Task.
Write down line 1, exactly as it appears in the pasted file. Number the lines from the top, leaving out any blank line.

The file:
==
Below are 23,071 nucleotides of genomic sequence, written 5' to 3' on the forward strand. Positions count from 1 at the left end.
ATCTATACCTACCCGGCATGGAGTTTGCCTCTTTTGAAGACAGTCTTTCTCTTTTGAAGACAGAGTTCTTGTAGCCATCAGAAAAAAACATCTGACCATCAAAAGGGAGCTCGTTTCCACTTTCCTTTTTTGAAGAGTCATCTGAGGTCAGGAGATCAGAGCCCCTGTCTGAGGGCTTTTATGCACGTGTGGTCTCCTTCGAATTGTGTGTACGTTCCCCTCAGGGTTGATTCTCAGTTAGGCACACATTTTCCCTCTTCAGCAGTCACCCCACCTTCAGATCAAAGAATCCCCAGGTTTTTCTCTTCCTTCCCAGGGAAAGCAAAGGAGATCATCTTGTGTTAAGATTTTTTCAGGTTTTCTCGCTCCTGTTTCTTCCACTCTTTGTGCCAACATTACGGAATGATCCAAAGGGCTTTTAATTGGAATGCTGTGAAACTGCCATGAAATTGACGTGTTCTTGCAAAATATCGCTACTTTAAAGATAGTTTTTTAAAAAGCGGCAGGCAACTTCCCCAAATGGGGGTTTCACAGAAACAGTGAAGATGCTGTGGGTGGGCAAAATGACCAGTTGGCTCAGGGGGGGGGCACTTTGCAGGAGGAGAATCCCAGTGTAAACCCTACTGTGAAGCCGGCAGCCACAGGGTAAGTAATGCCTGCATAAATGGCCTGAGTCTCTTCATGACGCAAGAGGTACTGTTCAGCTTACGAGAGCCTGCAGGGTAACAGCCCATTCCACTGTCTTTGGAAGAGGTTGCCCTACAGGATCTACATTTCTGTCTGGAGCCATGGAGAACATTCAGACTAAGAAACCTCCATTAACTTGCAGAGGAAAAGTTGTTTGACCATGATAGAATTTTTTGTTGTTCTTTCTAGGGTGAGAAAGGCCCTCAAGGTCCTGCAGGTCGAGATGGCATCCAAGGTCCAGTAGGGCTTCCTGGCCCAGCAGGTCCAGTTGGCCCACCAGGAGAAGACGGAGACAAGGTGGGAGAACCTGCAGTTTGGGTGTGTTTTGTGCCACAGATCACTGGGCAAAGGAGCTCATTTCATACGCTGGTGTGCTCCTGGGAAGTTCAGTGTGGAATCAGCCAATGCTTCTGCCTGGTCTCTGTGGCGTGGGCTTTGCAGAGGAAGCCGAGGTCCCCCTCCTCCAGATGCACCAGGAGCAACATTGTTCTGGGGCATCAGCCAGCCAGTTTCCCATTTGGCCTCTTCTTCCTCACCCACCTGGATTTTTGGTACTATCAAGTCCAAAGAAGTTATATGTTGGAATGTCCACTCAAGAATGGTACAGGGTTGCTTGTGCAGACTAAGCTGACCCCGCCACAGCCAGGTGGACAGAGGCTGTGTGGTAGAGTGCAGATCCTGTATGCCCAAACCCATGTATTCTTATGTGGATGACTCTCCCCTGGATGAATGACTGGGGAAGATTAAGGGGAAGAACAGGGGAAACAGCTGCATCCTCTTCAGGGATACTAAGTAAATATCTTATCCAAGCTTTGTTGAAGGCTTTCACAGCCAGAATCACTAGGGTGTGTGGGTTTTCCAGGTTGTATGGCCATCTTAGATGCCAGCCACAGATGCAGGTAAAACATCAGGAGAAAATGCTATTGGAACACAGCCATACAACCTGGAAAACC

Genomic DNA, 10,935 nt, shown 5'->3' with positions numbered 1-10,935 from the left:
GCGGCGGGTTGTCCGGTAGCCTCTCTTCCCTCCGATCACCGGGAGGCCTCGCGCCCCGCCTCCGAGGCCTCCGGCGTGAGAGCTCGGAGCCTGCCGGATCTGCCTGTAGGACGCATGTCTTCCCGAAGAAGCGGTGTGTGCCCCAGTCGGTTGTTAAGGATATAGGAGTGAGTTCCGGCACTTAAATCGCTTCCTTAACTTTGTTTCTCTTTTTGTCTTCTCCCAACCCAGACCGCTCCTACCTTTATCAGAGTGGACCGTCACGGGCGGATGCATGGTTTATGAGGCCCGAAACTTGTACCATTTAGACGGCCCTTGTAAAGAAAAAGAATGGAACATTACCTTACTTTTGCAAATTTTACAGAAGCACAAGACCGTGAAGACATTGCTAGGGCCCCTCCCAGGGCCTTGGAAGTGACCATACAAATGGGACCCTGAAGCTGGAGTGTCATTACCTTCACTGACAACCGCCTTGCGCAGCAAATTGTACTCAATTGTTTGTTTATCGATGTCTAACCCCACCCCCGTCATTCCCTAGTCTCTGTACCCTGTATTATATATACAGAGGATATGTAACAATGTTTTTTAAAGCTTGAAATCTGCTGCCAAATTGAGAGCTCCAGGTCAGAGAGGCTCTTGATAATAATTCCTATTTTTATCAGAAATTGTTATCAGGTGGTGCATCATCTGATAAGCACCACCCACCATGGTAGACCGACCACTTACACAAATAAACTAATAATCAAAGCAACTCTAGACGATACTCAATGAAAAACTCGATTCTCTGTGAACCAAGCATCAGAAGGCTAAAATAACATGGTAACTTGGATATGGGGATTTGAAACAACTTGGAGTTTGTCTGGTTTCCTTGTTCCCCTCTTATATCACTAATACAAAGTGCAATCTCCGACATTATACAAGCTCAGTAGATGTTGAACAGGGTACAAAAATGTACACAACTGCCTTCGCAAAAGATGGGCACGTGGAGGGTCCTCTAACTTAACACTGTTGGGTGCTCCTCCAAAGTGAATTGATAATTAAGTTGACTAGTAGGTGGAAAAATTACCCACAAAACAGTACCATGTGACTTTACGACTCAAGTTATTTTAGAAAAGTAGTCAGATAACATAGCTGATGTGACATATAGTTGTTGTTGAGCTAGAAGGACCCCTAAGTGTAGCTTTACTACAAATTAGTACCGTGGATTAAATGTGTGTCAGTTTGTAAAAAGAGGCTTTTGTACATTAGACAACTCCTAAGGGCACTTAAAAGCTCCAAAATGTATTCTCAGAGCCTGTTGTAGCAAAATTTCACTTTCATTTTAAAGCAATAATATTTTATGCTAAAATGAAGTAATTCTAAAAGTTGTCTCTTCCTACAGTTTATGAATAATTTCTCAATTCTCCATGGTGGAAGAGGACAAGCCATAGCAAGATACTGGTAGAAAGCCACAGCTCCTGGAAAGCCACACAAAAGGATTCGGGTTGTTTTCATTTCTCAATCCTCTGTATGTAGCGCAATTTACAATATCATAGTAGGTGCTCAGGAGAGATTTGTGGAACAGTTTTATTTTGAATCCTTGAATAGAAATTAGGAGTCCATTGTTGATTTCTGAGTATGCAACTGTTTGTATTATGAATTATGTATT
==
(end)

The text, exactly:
Below are 23,071 nucleotides of genomic sequence, written 5' to 3' on the forward strand. Positions count from 1 at the left end.